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PHYS 109 Science for Information Technology • 6 Cr.




Develops research and problem-solving skills in the science of modern technology, including computers and data transmission. Topics include magnetism, electricity, and microchip circuitry. Designed for information technology students, class format includes hands-on group work. Prerequisite: MATH 098 or equivalent assessment.

Description starting Summer 2017

Historically, the field of psychology has placed a lot of attention on what's wrong with people and what we can do to treat mental disorders. More recently, however, the field has broadened its scope to give more attention to the positive side of human nature and the most effective ways to pursue a good, meaningful life. This course will focus on the scientific research centered on the nature of happiness, well-being and leading a flourishing life. Throughout the course we will also engage in experiential learning and practical exercises to increase well-being, which will inform our theoretical and empirical understanding of positive psychology.


After completing this class, students should be able to:

  • Formulate a hypothesis and design and carry out an investigation of that hypothesis following the accepted practices of the scientific method.
  • Write reports on scientific investigations, including organizing and displaying numerical results.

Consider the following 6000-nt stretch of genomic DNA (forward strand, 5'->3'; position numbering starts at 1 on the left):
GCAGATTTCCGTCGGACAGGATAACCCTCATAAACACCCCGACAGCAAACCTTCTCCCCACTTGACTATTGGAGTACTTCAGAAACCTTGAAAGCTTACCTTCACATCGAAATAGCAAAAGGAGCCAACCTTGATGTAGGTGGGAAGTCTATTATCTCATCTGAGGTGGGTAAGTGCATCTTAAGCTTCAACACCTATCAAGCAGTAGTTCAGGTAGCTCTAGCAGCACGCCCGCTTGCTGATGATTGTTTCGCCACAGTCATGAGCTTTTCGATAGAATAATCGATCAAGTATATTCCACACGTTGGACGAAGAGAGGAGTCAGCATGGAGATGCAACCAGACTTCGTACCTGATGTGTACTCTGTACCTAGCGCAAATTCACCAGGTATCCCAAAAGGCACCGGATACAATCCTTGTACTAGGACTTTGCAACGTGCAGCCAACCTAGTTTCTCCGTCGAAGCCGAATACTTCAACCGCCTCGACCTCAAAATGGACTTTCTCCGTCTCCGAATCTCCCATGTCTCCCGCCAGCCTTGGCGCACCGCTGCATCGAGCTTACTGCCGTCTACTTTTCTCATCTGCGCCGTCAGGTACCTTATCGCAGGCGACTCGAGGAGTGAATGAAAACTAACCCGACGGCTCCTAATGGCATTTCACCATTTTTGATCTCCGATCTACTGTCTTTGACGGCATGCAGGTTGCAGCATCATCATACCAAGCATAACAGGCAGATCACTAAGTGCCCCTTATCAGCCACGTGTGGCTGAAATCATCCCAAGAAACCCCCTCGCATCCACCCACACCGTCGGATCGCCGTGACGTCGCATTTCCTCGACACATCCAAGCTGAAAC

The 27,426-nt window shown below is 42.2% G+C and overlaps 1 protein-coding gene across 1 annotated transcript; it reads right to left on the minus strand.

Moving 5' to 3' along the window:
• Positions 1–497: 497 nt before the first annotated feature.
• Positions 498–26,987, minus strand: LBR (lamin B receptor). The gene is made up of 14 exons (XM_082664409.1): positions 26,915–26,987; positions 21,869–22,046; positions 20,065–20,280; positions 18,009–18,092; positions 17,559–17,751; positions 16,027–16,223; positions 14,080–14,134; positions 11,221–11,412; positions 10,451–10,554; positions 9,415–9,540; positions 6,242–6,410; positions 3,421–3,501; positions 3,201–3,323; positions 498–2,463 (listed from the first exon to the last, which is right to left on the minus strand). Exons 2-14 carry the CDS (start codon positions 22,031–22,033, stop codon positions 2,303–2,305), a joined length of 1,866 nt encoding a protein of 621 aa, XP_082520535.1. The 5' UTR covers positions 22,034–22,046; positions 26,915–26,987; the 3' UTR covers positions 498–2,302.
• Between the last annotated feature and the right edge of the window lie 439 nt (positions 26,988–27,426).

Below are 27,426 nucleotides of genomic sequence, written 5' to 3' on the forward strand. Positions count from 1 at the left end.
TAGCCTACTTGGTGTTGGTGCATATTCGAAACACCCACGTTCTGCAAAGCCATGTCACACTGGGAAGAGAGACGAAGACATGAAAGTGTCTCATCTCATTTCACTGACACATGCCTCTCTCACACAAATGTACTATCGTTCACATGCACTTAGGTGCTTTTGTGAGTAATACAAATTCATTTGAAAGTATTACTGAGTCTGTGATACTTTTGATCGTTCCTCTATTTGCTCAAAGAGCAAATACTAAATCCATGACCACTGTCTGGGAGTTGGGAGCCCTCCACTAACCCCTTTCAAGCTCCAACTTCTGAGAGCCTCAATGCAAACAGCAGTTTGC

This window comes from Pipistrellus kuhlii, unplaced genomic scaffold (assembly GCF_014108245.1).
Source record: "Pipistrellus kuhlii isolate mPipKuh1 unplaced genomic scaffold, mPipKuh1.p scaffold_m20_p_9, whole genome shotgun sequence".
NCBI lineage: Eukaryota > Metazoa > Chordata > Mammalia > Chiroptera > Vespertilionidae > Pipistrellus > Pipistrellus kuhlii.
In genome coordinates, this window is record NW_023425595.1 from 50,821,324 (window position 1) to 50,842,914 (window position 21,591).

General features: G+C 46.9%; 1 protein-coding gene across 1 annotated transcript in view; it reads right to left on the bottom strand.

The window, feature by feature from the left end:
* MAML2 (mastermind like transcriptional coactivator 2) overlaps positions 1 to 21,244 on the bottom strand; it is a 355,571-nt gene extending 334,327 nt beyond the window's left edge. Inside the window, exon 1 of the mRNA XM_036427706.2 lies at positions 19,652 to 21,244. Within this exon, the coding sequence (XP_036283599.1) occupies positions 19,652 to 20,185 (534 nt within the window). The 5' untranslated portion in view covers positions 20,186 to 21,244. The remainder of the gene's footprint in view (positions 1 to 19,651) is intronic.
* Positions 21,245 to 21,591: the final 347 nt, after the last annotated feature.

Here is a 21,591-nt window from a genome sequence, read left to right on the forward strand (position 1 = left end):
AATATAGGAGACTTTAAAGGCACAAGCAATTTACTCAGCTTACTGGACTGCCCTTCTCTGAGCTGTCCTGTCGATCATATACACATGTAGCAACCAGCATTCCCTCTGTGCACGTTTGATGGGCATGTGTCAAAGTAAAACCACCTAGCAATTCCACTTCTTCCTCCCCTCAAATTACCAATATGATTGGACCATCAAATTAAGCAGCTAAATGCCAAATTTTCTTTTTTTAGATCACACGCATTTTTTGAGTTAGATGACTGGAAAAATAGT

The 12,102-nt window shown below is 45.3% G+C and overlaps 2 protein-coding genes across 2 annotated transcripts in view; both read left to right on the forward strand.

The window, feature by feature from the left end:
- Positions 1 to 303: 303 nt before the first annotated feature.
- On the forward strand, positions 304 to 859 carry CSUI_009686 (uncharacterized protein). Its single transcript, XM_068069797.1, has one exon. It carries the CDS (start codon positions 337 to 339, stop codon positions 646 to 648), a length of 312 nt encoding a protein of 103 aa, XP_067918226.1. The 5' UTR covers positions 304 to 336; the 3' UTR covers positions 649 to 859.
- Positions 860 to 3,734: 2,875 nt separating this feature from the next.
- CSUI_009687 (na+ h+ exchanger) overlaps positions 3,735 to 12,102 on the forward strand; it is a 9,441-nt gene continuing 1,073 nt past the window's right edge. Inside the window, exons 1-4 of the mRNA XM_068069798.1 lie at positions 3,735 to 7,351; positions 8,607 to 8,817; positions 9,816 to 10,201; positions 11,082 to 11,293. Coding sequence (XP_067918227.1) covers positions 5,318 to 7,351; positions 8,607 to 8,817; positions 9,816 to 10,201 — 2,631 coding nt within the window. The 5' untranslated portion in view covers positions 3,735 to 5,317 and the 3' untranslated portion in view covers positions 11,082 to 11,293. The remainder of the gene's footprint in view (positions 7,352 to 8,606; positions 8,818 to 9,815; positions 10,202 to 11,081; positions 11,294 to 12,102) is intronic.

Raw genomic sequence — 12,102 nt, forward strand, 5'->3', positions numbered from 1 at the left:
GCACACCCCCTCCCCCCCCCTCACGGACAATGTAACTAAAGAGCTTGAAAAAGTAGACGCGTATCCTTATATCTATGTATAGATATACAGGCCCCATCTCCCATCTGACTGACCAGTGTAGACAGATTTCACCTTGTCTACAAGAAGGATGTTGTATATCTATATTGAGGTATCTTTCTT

• Make oral reports about scientific investigations, including organizing and displaying numerical results.
  • Calculate current, voltage, and resistance at any location in a one-loop circuit.
  • Calculate equivalent resistances for any combination of resistors in series and parallel.
  • Use a multimeter to measure resistance, current, and voltage.
  • Efficiently troubleshoot a complex circuit of resistors.
  • Explain the relationship between semiconductors, transistors, logic gates, and microprocessors.
  • Follow wiring diagrams to wire temporary circuits using integrated circuit chips and breadboards
  • Perform a statistical analysis of a sample of data, including making a proper histogram and calculation of confidence level.
  • Convert between decimal and binary.
  • Explain magnetic data storage on computer disks including the physical principles behind read/write heads.
  • Build circuits to transmit binary data using wire, or light or radio.
  • Compare and contrast the following methods of data transmission by the



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Bellevue College
3000 Landerholm Circle SE Bellevue, WA 98007-6484 U.S.A.
Work: (425) 564-1000